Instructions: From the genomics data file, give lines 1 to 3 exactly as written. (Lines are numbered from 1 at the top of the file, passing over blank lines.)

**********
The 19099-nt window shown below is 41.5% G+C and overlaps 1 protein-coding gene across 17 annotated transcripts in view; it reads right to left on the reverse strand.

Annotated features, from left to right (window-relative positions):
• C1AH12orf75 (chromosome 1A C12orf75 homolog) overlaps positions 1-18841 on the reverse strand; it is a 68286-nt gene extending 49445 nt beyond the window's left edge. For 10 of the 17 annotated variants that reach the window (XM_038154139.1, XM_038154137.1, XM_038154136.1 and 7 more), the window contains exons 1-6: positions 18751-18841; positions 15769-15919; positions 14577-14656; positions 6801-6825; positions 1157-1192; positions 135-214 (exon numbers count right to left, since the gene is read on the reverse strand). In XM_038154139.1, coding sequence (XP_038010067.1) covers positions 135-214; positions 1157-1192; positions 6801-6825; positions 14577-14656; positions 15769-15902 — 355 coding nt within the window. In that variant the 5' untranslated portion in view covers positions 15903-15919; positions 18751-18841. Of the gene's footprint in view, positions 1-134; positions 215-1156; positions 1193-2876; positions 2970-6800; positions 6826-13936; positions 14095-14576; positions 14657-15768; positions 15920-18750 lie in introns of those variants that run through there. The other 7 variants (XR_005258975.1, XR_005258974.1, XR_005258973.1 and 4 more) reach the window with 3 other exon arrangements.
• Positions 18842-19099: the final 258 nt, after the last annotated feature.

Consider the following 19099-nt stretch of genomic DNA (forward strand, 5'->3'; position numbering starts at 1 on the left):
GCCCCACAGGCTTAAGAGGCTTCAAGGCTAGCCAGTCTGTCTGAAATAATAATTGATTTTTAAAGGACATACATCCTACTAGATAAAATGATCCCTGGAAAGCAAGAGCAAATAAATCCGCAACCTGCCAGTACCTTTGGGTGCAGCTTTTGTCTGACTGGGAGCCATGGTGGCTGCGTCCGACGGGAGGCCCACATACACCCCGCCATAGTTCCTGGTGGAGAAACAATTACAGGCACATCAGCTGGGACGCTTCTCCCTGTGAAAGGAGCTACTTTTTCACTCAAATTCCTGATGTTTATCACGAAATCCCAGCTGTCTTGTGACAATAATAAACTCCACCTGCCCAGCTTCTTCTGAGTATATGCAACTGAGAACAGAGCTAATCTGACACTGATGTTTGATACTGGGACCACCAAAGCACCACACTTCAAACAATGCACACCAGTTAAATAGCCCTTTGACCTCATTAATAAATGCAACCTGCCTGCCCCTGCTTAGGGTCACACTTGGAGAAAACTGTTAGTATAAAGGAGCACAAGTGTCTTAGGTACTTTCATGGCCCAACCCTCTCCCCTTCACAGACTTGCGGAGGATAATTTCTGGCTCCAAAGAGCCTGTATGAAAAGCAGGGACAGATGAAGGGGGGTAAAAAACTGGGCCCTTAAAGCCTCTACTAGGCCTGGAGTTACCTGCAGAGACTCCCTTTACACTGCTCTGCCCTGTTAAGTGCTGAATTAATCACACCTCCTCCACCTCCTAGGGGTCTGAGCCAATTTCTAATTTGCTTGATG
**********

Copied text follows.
The 19099-nt window shown below is 41.5% G+C and overlaps 1 protein-coding gene across 17 annotated transcripts in view; it reads right to left on the reverse strand.

Annotated features, from left to right (window-relative positions):
• C1AH12orf75 (chromosome 1A C12orf75 homolog) overlaps positions 1-18841 on the reverse strand; it is a 68286-nt gene extending 49445 nt beyond the window's left edge. For 10 of the 17 annotated variants that reach the window (XM_038154139.1, XM_038154137.1, XM_038154136.1 and 7 more), the window contains exons 1-6: positions 18751-18841; positions 15769-15919; positions 14577-14656; positions 6801-6825; positions 1157-1192; positions 135-214 (exon numbers count right to left, since the gene is read on the reverse strand). In XM_038154139.1, coding sequence (XP_038010067.1) covers positions 135-214; positions 1157-1192; positions 6801-6825; positions 14577-14656; positions 15769-15902 — 355 coding nt within the window. In that variant the 5' untranslated portion in view covers positions 15903-15919; positions 18751-18841. Of the gene's footprint in view, positions 1-134; positions 215-1156; positions 1193-2876; positions 2970-6800; positions 6826-13936; positions 14095-14576; positions 14657-15768; positions 15920-18750 lie in introns of those variants that run through there. The other 7 variants (XR_005258975.1, XR_005258974.1, XR_005258973.1 and 4 more) reach the window with 3 other exon arrangements.